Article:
Author: Robert Harmon, Client Services Page 1 of 2

Tax Season and your Investments

It’s that time of year again.  Time to get an early start on tax season, from taking required IRA distributions to maximizing your IRA contributions if you are working.  Now is the time to declutter, organize paperwork and speak with your advisor to make sure you are on track with your investment portfolio goals.  Wouldn’t it be nice to head into the new year free of all this stress?  There are many things you can start doing right now.

Soon, investors over the age of 70 ½ will receive their Required Minimum Distribution Letter stating how much of a distribution needs to be taken by December 31st.  This is a specific amount calculated based on your age and the balance of your retirement accounts on December 31 of the previous year.  Roth IRA accounts are excluded from these required distributions.

If you must take annual distributions, you can set up a Periodic Distribution Plan that can be customized to distribute monthly quarterly or annually.  Many investors don’t realize that if you don’t need the money for expenses, you can distribute the funds into an individual brokerage account and continue to invest the proceeds.  The funds are always available to withdraw when income needs arise.

A qualified charitable distribution (QCD) is another option for your required distribution.  The distribution can go directly to your favorite charity/charities.  You can use a QCD to donate up to $100,000/year without being taxed.

For everyone that is working, be sure to max out your IRA each year.  For 2019 you can contribute up to $6,000 if you’re under 50 and $19,000 into a 401(k).  If you’re 50 or over the maximum contribution increases to $7,000 and $25,000, respectively.  It is amazing what the power of compound interest can do when you contribute to an IRA annually at a young age.  For a great article about compound interest you can visit our website at, go to Resources-Our Newsletter and select the April 2019 newsletter.  The article is on the last page.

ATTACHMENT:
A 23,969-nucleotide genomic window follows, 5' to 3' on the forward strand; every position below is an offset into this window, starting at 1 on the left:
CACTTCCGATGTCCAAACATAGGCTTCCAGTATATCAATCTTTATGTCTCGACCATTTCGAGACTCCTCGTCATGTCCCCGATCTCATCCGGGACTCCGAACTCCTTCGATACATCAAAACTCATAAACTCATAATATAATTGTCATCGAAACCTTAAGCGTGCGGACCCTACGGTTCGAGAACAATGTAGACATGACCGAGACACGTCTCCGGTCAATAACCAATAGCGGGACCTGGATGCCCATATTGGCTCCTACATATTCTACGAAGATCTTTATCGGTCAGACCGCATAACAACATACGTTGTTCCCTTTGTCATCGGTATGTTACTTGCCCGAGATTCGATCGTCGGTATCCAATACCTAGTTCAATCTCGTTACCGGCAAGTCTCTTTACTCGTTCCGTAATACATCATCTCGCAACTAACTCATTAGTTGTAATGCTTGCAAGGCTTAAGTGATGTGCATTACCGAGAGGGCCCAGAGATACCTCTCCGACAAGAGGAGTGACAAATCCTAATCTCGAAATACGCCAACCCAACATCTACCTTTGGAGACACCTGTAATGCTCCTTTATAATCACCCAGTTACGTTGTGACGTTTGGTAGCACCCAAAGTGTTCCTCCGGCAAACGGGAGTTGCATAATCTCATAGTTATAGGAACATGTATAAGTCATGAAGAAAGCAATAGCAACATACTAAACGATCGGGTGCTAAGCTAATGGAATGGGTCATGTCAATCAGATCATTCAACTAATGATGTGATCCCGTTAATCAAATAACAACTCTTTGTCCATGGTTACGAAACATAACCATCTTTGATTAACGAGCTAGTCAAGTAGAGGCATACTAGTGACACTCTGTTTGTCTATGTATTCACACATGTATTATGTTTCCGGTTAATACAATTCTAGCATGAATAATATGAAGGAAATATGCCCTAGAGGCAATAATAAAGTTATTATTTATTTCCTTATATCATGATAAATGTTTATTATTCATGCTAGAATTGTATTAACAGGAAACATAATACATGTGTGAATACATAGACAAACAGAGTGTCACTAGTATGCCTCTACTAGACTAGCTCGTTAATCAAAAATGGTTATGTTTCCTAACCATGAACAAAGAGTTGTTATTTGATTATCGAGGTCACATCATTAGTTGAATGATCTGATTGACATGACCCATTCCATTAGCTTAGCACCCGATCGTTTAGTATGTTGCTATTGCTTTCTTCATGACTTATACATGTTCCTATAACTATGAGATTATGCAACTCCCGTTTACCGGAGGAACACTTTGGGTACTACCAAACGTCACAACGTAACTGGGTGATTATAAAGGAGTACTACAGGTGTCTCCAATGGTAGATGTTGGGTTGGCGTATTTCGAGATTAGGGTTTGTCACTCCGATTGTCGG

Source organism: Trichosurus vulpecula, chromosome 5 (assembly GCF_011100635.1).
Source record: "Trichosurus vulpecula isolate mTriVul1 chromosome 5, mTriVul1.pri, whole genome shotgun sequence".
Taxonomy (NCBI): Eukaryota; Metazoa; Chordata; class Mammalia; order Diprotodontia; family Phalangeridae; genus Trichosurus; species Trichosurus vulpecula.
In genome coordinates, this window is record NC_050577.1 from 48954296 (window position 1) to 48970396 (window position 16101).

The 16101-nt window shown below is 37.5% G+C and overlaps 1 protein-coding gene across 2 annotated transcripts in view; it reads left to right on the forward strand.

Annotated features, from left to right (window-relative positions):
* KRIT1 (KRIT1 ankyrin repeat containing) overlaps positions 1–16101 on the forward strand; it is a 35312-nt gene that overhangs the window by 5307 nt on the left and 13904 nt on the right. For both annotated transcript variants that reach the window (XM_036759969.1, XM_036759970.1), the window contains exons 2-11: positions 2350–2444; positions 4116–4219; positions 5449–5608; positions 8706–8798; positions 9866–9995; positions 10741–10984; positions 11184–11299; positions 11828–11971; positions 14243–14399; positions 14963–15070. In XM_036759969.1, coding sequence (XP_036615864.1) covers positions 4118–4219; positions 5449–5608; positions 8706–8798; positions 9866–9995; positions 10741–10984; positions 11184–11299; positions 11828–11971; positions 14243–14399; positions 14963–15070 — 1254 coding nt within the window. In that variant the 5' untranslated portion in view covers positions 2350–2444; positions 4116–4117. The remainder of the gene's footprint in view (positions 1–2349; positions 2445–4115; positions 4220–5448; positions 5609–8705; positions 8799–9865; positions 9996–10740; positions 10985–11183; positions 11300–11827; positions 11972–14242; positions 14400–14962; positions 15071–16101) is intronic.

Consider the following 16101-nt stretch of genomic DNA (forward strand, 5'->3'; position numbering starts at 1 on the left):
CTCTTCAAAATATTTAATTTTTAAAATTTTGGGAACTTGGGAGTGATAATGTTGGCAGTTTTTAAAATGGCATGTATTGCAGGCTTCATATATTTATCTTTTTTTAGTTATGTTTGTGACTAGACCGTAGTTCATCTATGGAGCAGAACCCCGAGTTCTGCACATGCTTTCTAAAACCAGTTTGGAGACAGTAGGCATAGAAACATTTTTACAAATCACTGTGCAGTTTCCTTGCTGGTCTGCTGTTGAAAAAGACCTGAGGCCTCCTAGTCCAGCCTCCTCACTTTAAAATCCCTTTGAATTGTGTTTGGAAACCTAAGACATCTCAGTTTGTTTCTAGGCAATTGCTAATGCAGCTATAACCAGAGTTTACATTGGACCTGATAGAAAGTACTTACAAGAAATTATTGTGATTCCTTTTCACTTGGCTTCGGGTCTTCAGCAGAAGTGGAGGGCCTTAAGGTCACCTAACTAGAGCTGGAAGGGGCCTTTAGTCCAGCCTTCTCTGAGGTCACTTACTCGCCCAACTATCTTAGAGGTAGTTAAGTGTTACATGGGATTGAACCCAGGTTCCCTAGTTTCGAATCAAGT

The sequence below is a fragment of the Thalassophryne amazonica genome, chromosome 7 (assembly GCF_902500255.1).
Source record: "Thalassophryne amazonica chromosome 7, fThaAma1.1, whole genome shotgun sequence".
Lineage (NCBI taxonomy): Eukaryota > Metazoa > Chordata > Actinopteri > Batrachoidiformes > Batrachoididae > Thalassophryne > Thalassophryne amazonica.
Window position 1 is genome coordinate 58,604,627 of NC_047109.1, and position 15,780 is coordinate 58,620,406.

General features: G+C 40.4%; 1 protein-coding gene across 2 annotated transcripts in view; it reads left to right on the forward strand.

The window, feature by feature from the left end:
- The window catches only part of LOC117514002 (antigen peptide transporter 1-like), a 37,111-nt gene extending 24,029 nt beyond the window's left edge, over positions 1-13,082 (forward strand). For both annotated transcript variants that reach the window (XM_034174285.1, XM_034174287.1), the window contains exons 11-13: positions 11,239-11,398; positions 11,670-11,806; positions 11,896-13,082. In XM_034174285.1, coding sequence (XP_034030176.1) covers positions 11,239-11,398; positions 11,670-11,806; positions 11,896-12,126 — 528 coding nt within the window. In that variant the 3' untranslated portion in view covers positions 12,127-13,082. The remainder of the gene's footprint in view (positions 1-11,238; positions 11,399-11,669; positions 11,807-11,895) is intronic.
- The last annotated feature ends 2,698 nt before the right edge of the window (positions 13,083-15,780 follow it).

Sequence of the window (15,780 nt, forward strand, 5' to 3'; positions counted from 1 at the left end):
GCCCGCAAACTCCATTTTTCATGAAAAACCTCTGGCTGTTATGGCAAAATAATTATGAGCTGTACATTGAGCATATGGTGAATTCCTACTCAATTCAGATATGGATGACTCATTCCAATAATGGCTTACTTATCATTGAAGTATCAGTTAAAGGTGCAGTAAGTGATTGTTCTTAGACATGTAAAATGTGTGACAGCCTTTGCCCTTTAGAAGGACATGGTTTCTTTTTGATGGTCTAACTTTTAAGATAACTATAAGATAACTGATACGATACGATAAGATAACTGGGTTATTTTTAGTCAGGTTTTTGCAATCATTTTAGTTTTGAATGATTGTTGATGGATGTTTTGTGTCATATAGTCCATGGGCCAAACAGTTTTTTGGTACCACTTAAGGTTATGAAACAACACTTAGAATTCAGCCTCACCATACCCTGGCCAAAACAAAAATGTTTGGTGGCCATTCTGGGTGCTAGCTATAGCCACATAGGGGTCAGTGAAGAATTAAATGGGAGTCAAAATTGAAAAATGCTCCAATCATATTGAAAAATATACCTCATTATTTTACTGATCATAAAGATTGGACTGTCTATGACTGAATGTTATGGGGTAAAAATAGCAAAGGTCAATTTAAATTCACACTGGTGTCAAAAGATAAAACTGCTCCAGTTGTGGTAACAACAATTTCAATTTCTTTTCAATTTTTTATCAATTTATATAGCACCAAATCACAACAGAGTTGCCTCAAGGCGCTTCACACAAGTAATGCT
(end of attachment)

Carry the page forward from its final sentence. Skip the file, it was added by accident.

These are just a few of the steps you can take to get a start on tax season.  By starting now, it will give you time to make any adjustments to your investment portfolio well before any deadlines approach.  At Spectrum Financial we help implement these tax season steps into a year-round process for our clients.  Call us today at 888-463-7600 to learn more about our company and how we can help you by creating investment portfolios to meet your unique goals.

***When maximizing retirement contributions, first consult a qualified tax professional for details based on your personal situation.

Annualized Returns & Realistic Expectations

Most investors at or in retirement need to know how long their portfolios will last when they start withdrawing for income.  They know what their monthly living expenses are and how much social security comes in every month.  By using an annualized rate of return, retirees can calculate how much money they can withdraw each month from investments to help cover the expenses lacking from social security and any other supplemental source of income they may have.

Younger investors can use annualized returns to help plan their future retirement nest-egg.  With an annualized return plugged into the equation, you can easily calculate how much you need to contribute monthly to “have one million dollars when I’m 65.”

“On the first day of every week, each of you is to put something aside and store it up, as he may prosper, so that there will be no collecting when I come.”  1 Corinthians 16:2   English Standard Version

Generally, most sectors of the stock market were down last year.  If you owned Advanced Micro Devices, Chipotle, Under Armour or Etsy last year, good for you.  Goldman Sachs, IBM, General Electric or Bitcoin? Oops!  Many investors saw their portfolios fall 1-15% last year, some even more.  That wasn’t in line with the return they were “expecting” based on 5-6% annualized returns the stock market has seen over the last 20 years.